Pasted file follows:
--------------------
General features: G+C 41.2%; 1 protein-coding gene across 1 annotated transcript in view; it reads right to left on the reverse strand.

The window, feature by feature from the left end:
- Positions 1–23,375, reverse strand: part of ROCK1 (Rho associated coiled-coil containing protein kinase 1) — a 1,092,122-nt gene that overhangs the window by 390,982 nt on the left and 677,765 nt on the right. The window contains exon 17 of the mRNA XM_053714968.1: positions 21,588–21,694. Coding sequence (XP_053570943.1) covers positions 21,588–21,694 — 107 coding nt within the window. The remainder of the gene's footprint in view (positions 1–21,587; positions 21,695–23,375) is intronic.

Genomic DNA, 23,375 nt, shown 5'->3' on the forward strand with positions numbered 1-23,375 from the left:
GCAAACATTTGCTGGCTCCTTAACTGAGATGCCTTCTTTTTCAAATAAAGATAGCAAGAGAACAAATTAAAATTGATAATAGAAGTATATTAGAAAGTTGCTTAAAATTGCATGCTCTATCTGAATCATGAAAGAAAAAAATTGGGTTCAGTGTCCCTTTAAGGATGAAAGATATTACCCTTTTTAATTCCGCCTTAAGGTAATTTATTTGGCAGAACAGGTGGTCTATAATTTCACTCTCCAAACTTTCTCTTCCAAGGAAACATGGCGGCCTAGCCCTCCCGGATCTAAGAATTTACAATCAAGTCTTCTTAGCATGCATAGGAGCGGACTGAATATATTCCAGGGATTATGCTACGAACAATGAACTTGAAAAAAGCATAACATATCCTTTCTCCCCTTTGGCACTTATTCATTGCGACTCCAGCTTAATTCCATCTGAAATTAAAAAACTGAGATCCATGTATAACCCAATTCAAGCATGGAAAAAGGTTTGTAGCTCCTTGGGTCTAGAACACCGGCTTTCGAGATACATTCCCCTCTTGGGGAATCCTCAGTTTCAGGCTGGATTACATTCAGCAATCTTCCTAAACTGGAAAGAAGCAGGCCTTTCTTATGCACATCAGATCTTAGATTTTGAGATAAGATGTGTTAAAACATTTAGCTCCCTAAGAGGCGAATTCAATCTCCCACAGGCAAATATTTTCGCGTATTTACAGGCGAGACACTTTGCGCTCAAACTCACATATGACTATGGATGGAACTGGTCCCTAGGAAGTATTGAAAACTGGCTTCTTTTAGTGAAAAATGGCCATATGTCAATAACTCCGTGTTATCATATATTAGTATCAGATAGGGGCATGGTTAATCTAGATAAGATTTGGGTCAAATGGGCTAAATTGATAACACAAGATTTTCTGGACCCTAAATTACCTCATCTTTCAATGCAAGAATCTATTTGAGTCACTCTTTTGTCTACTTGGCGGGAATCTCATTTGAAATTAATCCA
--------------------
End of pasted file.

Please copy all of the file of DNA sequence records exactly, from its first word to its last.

General features: G+C 41.2%; 1 protein-coding gene across 1 annotated transcript in view; it reads right to left on the reverse strand.

The window, feature by feature from the left end:
- Positions 1–23,375, reverse strand: part of ROCK1 (Rho associated coiled-coil containing protein kinase 1) — a 1,092,122-nt gene that overhangs the window by 390,982 nt on the left and 677,765 nt on the right. The window contains exon 17 of the mRNA XM_053714968.1: positions 21,588–21,694. Coding sequence (XP_053570943.1) covers positions 21,588–21,694 — 107 coding nt within the window. The remainder of the gene's footprint in view (positions 1–21,587; positions 21,695–23,375) is intronic.

Genomic DNA, 23,375 nt, shown 5'->3' on the forward strand with positions numbered 1-23,375 from the left:
GCAAACATTTGCTGGCTCCTTAACTGAGATGCCTTCTTTTTCAAATAAAGATAGCAAGAGAACAAATTAAAATTGATAATAGAAGTATATTAGAAAGTTGCTTAAAATTGCATGCTCTATCTGAATCATGAAAGAAAAAAATTGGGTTCAGTGTCCCTTTAAGGATGAAAGATATTACCCTTTTTAATTCCGCCTTAAGGTAATTTATTTGGCAGAACAGGTGGTCTATAATTTCACTCTCCAAACTTTCTCTTCCAAGGAAACATGGCGGCCTAGCCCTCCCGGATCTAAGAATTTACAATCAAGTCTTCTTAGCATGCATAGGAGCGGACTGAATATATTCCAGGGATTATGCTACGAACAATGAACTTGAAAAAAGCATAACATATCCTTTCTCCCCTTTGGCACTTATTCATTGCGACTCCAGCTTAATTCCATCTGAAATTAAAAAACTGAGATCCATGTATAACCCAATTCAAGCATGGAAAAAGGTTTGTAGCTCCTTGGGTCTAGAACACCGGCTTTCGAGATACATTCCCCTCTTGGGGAATCCTCAGTTTCAGGCTGGATTACATTCAGCAATCTTCCTAAACTGGAAAGAAGCAGGCCTTTCTTATGCACATCAGATCTTAGATTTTGAGATAAGATGTGTTAAAACATTTAGCTCCCTAAGAGGCGAATTCAATCTCCCACAGGCAAATATTTTCGCGTATTTACAGGCGAGACACTTTGCGCTCAAACTCACATATGACTATGGATGGAACTGGTCCCTAGGAAGTATTGAAAACTGGCTTCTTTTAGTGAAAAATGGCCATATGTCAATAACTCCGTGTTATCATATATTAGTATCAGATAGGGGCATGGTTAATCTAGATAAGATTTGGGTCAAATGGGCTAAATTGATAACACAAGATTTTCTGGACCCTAAATTACCTCATCTTTCAATGCAAGAATCTATTTGAGTCACTCTTTTGTCTACTTGGCGGGAATCTCATTTGAAATTAATCCA